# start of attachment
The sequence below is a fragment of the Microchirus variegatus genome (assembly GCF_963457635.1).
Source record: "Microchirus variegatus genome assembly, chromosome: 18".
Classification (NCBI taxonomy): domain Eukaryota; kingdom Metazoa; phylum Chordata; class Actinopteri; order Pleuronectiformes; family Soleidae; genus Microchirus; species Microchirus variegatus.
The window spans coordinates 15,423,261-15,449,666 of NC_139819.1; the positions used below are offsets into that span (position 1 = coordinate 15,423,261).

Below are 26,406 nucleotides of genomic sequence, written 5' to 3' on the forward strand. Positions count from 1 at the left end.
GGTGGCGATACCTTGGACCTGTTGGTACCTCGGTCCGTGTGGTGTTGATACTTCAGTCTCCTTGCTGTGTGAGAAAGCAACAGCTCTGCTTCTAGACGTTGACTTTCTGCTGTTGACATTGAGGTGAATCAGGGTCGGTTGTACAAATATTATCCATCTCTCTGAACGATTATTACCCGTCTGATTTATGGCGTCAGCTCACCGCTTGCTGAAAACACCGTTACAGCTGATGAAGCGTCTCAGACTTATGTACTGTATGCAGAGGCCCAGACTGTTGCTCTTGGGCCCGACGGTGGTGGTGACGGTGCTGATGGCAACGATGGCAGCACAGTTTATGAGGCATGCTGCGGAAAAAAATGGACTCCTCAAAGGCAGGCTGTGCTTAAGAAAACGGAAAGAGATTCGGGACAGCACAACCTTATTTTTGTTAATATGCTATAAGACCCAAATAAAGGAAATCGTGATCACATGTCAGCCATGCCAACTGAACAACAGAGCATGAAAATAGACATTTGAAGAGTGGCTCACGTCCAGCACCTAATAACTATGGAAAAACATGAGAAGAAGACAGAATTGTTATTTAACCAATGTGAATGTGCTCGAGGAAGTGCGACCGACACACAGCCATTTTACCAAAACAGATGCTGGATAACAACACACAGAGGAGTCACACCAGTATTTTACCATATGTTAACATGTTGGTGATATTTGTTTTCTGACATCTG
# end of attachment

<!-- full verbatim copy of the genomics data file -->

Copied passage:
The sequence below is a fragment of the Microchirus variegatus genome (assembly GCF_963457635.1).
Source record: "Microchirus variegatus genome assembly, chromosome: 18".
Classification (NCBI taxonomy): domain Eukaryota; kingdom Metazoa; phylum Chordata; class Actinopteri; order Pleuronectiformes; family Soleidae; genus Microchirus; species Microchirus variegatus.
The window spans coordinates 15,423,261-15,449,666 of NC_139819.1; the positions used below are offsets into that span (position 1 = coordinate 15,423,261).

Below are 26,406 nucleotides of genomic sequence, written 5' to 3' on the forward strand. Positions count from 1 at the left end.
GGTGGCGATACCTTGGACCTGTTGGTACCTCGGTCCGTGTGGTGTTGATACTTCAGTCTCCTTGCTGTGTGAGAAAGCAACAGCTCTGCTTCTAGACGTTGACTTTCTGCTGTTGACATTGAGGTGAATCAGGGTCGGTTGTACAAATATTATCCATCTCTCTGAACGATTATTACCCGTCTGATTTATGGCGTCAGCTCACCGCTTGCTGAAAACACCGTTACAGCTGATGAAGCGTCTCAGACTTATGTACTGTATGCAGAGGCCCAGACTGTTGCTCTTGGGCCCGACGGTGGTGGTGACGGTGCTGATGGCAACGATGGCAGCACAGTTTATGAGGCATGCTGCGGAAAAAAATGGACTCCTCAAAGGCAGGCTGTGCTTAAGAAAACGGAAAGAGATTCGGGACAGCACAACCTTATTTTTGTTAATATGCTATAAGACCCAAATAAAGGAAATCGTGATCACATGTCAGCCATGCCAACTGAACAACAGAGCATGAAAATAGACATTTGAAGAGTGGCTCACGTCCAGCACCTAATAACTATGGAAAAACATGAGAAGAAGACAGAATTGTTATTTAACCAATGTGAATGTGCTCGAGGAAGTGCGACCGACACACAGCCATTTTACCAAAACAGATGCTGGATAACAACACACAGAGGAGTCACACCAGTATTTTACCATATGTTAACATGTTGGTGATATTTGTTTTCTGACATCTG